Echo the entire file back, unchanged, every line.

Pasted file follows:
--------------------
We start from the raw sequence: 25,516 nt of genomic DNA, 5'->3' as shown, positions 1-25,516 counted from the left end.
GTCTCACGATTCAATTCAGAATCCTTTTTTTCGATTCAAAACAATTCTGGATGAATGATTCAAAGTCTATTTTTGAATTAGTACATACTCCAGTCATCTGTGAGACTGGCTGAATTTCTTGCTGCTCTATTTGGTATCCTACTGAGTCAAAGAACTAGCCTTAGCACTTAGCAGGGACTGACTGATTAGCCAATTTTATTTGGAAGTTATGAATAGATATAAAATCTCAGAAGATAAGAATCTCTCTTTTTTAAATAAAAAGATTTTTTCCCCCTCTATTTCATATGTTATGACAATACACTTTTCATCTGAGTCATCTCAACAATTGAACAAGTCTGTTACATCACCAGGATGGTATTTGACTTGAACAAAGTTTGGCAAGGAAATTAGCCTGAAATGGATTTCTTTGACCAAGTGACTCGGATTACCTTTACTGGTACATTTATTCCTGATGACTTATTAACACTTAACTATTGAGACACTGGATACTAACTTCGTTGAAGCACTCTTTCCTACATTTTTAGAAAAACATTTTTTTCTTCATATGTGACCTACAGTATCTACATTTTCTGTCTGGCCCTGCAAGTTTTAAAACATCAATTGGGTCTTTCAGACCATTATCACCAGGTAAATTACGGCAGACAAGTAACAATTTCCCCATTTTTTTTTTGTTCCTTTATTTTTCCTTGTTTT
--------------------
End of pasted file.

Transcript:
We start from the raw sequence: 25,516 nt of genomic DNA, 5'->3' as shown, positions 1-25,516 counted from the left end.
GTCTCACGATTCAATTCAGAATCCTTTTTTTCGATTCAAAACAATTCTGGATGAATGATTCAAAGTCTATTTTTGAATTAGTACATACTCCAGTCATCTGTGAGACTGGCTGAATTTCTTGCTGCTCTATTTGGTATCCTACTGAGTCAAAGAACTAGCCTTAGCACTTAGCAGGGACTGACTGATTAGCCAATTTTATTTGGAAGTTATGAATAGATATAAAATCTCAGAAGATAAGAATCTCTCTTTTTTAAATAAAAAGATTTTTTCCCCCTCTATTTCATATGTTATGACAATACACTTTTCATCTGAGTCATCTCAACAATTGAACAAGTCTGTTACATCACCAGGATGGTATTTGACTTGAACAAAGTTTGGCAAGGAAATTAGCCTGAAATGGATTTCTTTGACCAAGTGACTCGGATTACCTTTACTGGTACATTTATTCCTGATGACTTATTAACACTTAACTATTGAGACACTGGATACTAACTTCGTTGAAGCACTCTTTCCTACATTTTTAGAAAAACATTTTTTTCTTCATATGTGACCTACAGTATCTACATTTTCTGTCTGGCCCTGCAAGTTTTAAAACATCAATTGGGTCTTTCAGACCATTATCACCAGGTAAATTACGGCAGACAAGTAACAATTTCCCCATTTTTTTTTTGTTCCTTTATTTTTCCTTGTTTT